This seems to be a pretty basic question for this forum, please bear with me.

Consider that I have $10,000$ measurements, say of the height of $10,000$ people. These height measurements vary from $140$ to $190$ cm. I now define three height-groups: short ($<150$ cm), medium ($150$ to $170$ cm) and tall ($>170$ cm). I can now calculate proportions of those groups in my set of $10,000$ people (eg: “$40\%$ of the people are short, $30\%$ are medium, $30\%$ are tall”).

Now, consider that there is a random error associated with each of the height measurements. By a separate experiment, I concluded that this error distribution is well-approximated by a normal distribution, with a mean of zero and a standard deviation of $10$ cm. That is, the measurers are unbiased, but do make some random errors.

Now, I would like to propagate this estimated error in height measurement to the proportions. That is, I would like to say something like “the percent of short men in $40 ± 3 \%$” ($±$ could be standard error). Is there a theoretical way to go about this problem, rather than resorting to a Monte Carlo simulation?

The original data of 10,000 measurements could be described in two ways:

  1. It is approximated by another normal distribution, of mean 165 cm and a standard deviation of 7.0 cm
  2. It is described in a programming language data structure context; it is in a R vector, say "origData". Here, I am expecting R code that will take this vector and other inputs (from the question) and give me the standard errors.
  • $\begingroup$ Do you have the original data? For instance, If I asked you how many people had a height of $140$ cm, could you tell me? Also, do you have a distribution of the heights? Because if everyone in your short group had a height of $149$ cm, your error would be much larger than if everyone was $140$ cm. $\endgroup$ – AlgorithmsX Jan 3 '17 at 4:20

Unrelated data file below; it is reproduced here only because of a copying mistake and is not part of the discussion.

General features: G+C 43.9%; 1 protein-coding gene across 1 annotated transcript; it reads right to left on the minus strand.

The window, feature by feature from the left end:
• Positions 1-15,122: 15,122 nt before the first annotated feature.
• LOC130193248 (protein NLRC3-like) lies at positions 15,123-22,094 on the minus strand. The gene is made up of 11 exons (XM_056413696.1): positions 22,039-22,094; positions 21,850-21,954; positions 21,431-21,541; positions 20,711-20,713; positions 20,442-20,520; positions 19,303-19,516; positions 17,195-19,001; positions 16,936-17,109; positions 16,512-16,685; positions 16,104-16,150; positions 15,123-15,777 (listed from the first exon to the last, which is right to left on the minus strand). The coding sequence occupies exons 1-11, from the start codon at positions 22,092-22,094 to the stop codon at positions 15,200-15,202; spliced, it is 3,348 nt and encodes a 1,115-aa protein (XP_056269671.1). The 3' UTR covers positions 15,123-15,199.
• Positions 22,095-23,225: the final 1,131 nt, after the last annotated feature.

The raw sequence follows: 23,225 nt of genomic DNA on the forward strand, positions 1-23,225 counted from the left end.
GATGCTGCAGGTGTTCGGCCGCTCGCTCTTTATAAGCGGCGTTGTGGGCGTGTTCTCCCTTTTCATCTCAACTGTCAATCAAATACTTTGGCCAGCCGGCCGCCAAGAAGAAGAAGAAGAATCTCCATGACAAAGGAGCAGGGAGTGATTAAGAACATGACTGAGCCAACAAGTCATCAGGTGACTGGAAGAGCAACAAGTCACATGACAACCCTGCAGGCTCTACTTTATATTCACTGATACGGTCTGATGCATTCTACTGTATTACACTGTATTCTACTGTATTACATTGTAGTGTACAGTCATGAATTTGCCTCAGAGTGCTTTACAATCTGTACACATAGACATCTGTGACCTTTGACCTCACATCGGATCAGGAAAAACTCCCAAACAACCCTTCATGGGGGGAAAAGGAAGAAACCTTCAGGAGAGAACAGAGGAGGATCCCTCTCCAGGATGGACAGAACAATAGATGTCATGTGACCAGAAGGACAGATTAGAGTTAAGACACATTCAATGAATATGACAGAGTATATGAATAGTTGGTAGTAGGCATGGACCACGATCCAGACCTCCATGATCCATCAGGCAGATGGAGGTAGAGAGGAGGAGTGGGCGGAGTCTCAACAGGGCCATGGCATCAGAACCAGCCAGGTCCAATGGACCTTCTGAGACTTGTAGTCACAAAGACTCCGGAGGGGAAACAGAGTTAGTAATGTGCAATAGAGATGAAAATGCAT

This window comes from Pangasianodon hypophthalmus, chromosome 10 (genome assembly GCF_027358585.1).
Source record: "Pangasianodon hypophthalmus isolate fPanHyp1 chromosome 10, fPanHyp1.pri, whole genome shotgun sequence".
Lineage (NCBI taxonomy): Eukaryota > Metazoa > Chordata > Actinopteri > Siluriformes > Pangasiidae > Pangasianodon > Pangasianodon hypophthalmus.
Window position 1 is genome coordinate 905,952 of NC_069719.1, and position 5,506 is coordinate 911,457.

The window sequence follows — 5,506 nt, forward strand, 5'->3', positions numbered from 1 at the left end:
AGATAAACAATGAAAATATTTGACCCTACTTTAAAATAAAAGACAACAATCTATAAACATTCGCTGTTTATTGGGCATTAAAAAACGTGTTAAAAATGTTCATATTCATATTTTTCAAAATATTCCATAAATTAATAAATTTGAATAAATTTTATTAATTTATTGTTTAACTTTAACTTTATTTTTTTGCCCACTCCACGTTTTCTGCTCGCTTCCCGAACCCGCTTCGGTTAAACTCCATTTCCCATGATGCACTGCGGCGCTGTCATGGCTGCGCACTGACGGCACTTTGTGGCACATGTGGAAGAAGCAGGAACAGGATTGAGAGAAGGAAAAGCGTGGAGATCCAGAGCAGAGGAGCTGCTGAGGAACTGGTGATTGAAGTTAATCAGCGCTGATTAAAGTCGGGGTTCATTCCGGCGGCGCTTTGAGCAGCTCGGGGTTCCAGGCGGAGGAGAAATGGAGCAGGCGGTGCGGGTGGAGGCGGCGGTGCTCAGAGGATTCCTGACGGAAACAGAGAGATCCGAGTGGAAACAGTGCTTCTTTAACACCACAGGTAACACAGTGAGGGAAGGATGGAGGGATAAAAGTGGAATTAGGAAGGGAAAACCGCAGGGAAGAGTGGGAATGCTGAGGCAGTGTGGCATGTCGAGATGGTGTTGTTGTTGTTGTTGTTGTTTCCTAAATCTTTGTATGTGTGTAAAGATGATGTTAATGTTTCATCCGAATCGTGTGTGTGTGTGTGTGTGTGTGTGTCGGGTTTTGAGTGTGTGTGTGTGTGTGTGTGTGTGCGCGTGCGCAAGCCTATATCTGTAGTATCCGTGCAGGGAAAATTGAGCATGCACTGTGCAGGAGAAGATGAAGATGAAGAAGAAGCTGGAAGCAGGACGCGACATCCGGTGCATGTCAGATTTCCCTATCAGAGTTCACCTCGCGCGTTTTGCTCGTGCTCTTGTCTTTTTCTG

• $\begingroup$ Hi, thanks a lot for your response. I have edited the original question to address your comments, hope it will be sufficient. $\endgroup$ – user100102 Jan 3 '17 at 15:18
  • $\begingroup$ Is there something missing from my answer? $\endgroup$ – AlgorithmsX Jan 6 '17 at 14:21
  • $\begingroup$ I am sorry for the late reply. Thanks a lot for the suggestions below. I am a bit unsure of how to do the last part: "...compare this new distribution with your original distribution and calculate errors from there". For example, let us say that the new distribution says "39.5% men are short" (please see my original question). So, is my answer 40±0.5% or so? Also, I should admit that I have not had time to read up fully on your answer, so please excuse if I missed something obvious. $\endgroup$ – user100102 Jan 7 '17 at 20:33
  • $\begingroup$ Basically, you end up getting a new distribution. With enough people, your new distribution will be pretty accurate no matter your old distribution. I don't really know how this error works, but what you can do is calculate your old short vs. your new short and use the difference to figure out how off you originally were. $\endgroup$ – AlgorithmsX Jan 7 '17 at 22:52

For a continuous distribution of values, you can apply a Weierstrass Transform. This basically takes the value at every point and spreads it out according to the normal distribution. The Weierstrass Transform is a type of convolution.

For discrete distributions, you can use a Gaussian Blur, which is the discrete version of a Weierstrass Transform.

Either way, you end up with a new distribution. You can then compare this new distribution with your original distribution and calculate errors from there.


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